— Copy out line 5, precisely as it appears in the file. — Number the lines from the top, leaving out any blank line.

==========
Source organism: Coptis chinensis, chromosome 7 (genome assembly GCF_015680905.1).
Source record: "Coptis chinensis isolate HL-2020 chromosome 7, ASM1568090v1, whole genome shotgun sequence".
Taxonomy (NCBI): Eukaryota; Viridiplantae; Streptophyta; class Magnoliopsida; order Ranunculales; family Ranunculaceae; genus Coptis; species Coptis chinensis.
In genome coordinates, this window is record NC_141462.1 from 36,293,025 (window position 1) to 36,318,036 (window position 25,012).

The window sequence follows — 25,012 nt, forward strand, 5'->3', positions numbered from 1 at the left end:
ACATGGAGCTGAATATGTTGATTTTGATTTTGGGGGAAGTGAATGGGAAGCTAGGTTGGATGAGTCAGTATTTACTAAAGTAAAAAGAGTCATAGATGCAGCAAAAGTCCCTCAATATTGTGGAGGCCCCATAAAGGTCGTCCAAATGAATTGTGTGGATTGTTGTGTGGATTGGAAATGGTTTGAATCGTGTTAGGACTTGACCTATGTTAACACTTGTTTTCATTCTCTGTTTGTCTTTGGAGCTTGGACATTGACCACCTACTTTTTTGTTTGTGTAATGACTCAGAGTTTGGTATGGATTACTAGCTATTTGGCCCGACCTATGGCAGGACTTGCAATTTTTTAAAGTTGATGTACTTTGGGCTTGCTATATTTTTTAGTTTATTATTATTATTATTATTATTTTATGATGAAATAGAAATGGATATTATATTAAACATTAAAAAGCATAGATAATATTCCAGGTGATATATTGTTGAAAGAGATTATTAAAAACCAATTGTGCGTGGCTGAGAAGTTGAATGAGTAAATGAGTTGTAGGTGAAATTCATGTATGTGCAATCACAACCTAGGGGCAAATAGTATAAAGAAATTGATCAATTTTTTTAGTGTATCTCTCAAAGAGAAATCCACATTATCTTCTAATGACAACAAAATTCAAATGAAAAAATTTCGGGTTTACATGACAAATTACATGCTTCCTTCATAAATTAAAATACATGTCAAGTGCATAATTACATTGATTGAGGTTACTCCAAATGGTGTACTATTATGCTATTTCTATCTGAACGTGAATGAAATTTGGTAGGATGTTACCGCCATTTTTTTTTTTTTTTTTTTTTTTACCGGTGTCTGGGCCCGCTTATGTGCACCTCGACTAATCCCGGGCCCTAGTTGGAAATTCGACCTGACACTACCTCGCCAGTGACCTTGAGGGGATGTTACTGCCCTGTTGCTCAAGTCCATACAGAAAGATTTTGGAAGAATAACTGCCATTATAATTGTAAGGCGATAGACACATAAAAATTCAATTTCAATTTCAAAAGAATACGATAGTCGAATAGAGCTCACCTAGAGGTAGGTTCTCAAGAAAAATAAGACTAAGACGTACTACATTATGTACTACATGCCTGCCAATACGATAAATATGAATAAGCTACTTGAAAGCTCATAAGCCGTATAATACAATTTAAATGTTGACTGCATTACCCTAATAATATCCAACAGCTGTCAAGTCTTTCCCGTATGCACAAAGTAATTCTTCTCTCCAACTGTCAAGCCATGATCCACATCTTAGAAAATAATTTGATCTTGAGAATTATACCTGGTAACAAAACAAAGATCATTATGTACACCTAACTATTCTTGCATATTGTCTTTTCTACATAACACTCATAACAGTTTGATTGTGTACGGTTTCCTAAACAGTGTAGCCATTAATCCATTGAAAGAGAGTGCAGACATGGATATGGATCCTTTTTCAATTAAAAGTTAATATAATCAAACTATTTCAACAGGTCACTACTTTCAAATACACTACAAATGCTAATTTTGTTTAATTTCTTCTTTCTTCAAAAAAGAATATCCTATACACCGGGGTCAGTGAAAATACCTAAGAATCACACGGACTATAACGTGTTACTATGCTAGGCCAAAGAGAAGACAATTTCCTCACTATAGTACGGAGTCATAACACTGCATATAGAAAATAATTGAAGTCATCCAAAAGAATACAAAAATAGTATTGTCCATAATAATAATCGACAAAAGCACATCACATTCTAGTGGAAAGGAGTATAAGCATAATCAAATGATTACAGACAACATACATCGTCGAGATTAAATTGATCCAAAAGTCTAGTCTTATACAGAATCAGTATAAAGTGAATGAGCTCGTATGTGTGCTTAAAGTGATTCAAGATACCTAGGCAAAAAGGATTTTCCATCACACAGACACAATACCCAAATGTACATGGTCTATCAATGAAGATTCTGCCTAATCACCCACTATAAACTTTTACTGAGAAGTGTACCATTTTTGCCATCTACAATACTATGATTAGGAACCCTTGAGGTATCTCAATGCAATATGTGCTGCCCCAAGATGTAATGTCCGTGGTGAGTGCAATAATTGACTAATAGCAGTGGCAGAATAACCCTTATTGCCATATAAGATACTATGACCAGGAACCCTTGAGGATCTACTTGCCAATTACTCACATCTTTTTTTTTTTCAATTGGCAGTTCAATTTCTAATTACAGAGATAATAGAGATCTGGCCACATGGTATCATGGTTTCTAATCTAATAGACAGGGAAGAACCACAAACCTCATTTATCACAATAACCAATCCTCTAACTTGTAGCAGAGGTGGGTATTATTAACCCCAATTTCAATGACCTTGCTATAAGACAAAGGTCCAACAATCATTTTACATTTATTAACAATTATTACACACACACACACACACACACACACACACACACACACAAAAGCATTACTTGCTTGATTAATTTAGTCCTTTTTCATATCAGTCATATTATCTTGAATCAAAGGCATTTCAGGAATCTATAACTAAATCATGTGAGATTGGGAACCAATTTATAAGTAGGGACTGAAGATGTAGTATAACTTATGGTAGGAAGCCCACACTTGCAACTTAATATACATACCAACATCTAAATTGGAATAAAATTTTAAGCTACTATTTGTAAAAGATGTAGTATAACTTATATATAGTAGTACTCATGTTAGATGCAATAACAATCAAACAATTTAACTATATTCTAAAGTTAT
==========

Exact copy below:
The window sequence follows — 25,012 nt, forward strand, 5'->3', positions numbered from 1 at the left end: